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Japan government approves 8th straight defence spending hike to record high

Japan government approves 8th straight defence spending hike to record high

Japan aims to beef up its military to counter an increasingly dominant China. (Photo: AFP/Kazuhiro NOGI)

TOKYO: Japan's government on Friday (Dec 20) approved an eighth straight annual increase in defence spending to a record high as it buys US.-made stealth fighters, interceptor missiles and other equipment to counter military build-ups by North Korea and China.

Japan's defence budget will rise 1.1 per cent to a record 5.31 trillion yen (US$48.56 billion) in the year starting Apr 1. Japan's parliament, which is dominated by Prime Minister Shinzo Abe's ruling Liberal Democratic Party, will vote on the spending plan next year.

Despite a constitution that forbids the possession of offensive weapons, Japan is one of the world's biggest military spenders. Outlays on defence have increased by almost 15 per cent in less than a decade, spurred on by neighbouring China modernising its military and North Korea developing nuclear weapons and missiles that could deliver them anywhere in Japan.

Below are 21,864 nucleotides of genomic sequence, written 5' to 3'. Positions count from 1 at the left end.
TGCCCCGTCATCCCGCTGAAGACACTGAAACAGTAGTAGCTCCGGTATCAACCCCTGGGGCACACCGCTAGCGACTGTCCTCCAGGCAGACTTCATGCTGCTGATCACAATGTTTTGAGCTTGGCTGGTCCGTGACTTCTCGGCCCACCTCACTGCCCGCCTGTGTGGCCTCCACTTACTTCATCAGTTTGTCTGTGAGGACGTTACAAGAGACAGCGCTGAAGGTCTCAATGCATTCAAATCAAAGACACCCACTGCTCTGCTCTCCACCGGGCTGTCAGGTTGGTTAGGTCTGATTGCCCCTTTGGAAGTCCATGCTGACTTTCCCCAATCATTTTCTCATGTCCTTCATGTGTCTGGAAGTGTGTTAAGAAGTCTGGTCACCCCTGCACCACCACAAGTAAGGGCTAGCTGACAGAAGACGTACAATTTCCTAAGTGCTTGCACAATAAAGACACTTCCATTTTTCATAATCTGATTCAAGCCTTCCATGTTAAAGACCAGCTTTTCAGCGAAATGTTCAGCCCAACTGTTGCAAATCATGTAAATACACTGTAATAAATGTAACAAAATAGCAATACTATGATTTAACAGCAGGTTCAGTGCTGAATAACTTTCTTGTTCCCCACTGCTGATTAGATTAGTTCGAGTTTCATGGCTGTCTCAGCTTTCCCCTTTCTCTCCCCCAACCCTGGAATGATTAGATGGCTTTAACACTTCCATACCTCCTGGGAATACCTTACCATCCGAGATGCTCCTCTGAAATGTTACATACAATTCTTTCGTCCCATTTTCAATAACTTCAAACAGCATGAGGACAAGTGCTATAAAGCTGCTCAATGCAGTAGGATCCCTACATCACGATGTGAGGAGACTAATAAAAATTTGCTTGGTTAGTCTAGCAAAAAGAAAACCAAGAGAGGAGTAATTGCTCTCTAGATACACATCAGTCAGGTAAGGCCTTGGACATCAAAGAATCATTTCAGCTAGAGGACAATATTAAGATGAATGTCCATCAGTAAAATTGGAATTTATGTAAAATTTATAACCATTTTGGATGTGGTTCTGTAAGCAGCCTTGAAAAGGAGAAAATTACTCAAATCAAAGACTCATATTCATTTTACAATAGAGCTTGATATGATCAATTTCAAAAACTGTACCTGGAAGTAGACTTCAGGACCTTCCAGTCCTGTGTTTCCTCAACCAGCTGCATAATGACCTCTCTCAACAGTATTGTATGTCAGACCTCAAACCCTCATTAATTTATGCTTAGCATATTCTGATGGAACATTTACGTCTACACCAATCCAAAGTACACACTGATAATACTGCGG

Much of Japan's recent defence spending splurge has gone on equipment supplied by US defence contractors such as Lockheed Martin and Raytheon. Local makers such as Mitsubishi Heavy Industries have seen their share of defence spending shrink.

President Donald Trump has thanked Abe for buying the US equipment, helping ease trade tensions between the allies.

Big-ticket purchases next year will include nine Lockheed Martin F-35 stealth fighters, including six short take-off and vertical landing (STOVL) B variants it wants to fly off aircraft carriers, for 107 billion yen. Japan plans to deploy them to extend the operational range of its Self Defense Forces.

Japan's Ministry of Defense will also spend more than US$1 billion to strengthen its ballistic missile defences (BMD), including the purchase of a new generation of missiles designed by Raytheon to shoot down incoming warheads in space. 

It is also appropriating funds to begin building two ground-based Aegis Ashore missile tracking stations with powerful new radars. 

Source: Reuters/ga

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